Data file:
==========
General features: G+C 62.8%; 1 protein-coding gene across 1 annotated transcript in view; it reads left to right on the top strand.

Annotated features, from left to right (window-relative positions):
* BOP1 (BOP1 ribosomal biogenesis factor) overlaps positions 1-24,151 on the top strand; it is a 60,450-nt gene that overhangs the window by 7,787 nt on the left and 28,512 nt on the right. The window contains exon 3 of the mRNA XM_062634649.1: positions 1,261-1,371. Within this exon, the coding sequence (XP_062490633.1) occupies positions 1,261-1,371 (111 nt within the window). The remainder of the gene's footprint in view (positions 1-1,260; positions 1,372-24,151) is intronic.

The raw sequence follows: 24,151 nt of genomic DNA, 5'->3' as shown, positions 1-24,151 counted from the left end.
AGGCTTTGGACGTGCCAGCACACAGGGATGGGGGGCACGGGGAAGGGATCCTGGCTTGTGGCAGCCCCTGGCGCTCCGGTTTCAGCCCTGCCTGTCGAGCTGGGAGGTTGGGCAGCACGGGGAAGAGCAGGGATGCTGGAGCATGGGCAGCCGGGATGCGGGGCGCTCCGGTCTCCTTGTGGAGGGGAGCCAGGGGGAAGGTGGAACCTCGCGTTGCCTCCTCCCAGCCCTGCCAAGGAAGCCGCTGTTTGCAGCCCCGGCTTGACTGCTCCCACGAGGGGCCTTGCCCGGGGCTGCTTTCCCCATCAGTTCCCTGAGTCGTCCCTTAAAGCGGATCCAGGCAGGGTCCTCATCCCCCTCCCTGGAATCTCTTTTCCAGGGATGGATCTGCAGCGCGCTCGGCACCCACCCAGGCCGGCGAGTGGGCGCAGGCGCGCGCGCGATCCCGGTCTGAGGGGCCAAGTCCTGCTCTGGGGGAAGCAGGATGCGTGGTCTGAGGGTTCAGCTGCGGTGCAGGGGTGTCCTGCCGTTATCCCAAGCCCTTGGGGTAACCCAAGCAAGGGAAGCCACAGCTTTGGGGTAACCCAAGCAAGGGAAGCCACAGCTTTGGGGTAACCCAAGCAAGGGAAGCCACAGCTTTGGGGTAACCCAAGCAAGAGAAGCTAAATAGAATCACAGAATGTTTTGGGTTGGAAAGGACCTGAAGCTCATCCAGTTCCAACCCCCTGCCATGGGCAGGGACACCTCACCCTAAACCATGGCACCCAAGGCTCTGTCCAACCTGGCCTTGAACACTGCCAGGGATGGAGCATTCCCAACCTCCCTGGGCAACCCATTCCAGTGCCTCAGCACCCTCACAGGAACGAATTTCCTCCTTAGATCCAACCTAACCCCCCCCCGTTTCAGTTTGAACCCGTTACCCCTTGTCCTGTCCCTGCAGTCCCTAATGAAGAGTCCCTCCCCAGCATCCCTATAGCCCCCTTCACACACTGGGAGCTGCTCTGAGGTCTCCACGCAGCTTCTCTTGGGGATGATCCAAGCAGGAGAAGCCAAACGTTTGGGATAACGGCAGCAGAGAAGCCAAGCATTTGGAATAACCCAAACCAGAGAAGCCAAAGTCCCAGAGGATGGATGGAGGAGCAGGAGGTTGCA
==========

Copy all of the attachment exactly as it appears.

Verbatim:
General features: G+C 62.8%; 1 protein-coding gene across 1 annotated transcript in view; it reads left to right on the top strand.

Annotated features, from left to right (window-relative positions):
* BOP1 (BOP1 ribosomal biogenesis factor) overlaps positions 1-24,151 on the top strand; it is a 60,450-nt gene that overhangs the window by 7,787 nt on the left and 28,512 nt on the right. The window contains exon 3 of the mRNA XM_062634649.1: positions 1,261-1,371. Within this exon, the coding sequence (XP_062490633.1) occupies positions 1,261-1,371 (111 nt within the window). The remainder of the gene's footprint in view (positions 1-1,260; positions 1,372-24,151) is intronic.

The raw sequence follows: 24,151 nt of genomic DNA, 5'->3' as shown, positions 1-24,151 counted from the left end.
AGGCTTTGGACGTGCCAGCACACAGGGATGGGGGGCACGGGGAAGGGATCCTGGCTTGTGGCAGCCCCTGGCGCTCCGGTTTCAGCCCTGCCTGTCGAGCTGGGAGGTTGGGCAGCACGGGGAAGAGCAGGGATGCTGGAGCATGGGCAGCCGGGATGCGGGGCGCTCCGGTCTCCTTGTGGAGGGGAGCCAGGGGGAAGGTGGAACCTCGCGTTGCCTCCTCCCAGCCCTGCCAAGGAAGCCGCTGTTTGCAGCCCCGGCTTGACTGCTCCCACGAGGGGCCTTGCCCGGGGCTGCTTTCCCCATCAGTTCCCTGAGTCGTCCCTTAAAGCGGATCCAGGCAGGGTCCTCATCCCCCTCCCTGGAATCTCTTTTCCAGGGATGGATCTGCAGCGCGCTCGGCACCCACCCAGGCCGGCGAGTGGGCGCAGGCGCGCGCGCGATCCCGGTCTGAGGGGCCAAGTCCTGCTCTGGGGGAAGCAGGATGCGTGGTCTGAGGGTTCAGCTGCGGTGCAGGGGTGTCCTGCCGTTATCCCAAGCCCTTGGGGTAACCCAAGCAAGGGAAGCCACAGCTTTGGGGTAACCCAAGCAAGGGAAGCCACAGCTTTGGGGTAACCCAAGCAAGGGAAGCCACAGCTTTGGGGTAACCCAAGCAAGAGAAGCTAAATAGAATCACAGAATGTTTTGGGTTGGAAAGGACCTGAAGCTCATCCAGTTCCAACCCCCTGCCATGGGCAGGGACACCTCACCCTAAACCATGGCACCCAAGGCTCTGTCCAACCTGGCCTTGAACACTGCCAGGGATGGAGCATTCCCAACCTCCCTGGGCAACCCATTCCAGTGCCTCAGCACCCTCACAGGAACGAATTTCCTCCTTAGATCCAACCTAACCCCCCCCCGTTTCAGTTTGAACCCGTTACCCCTTGTCCTGTCCCTGCAGTCCCTAATGAAGAGTCCCTCCCCAGCATCCCTATAGCCCCCTTCACACACTGGGAGCTGCTCTGAGGTCTCCACGCAGCTTCTCTTGGGGATGATCCAAGCAGGAGAAGCCAAACGTTTGGGATAACGGCAGCAGAGAAGCCAAGCATTTGGAATAACCCAAACCAGAGAAGCCAAAGTCCCAGAGGATGGATGGAGGAGCAGGAGGTTGCA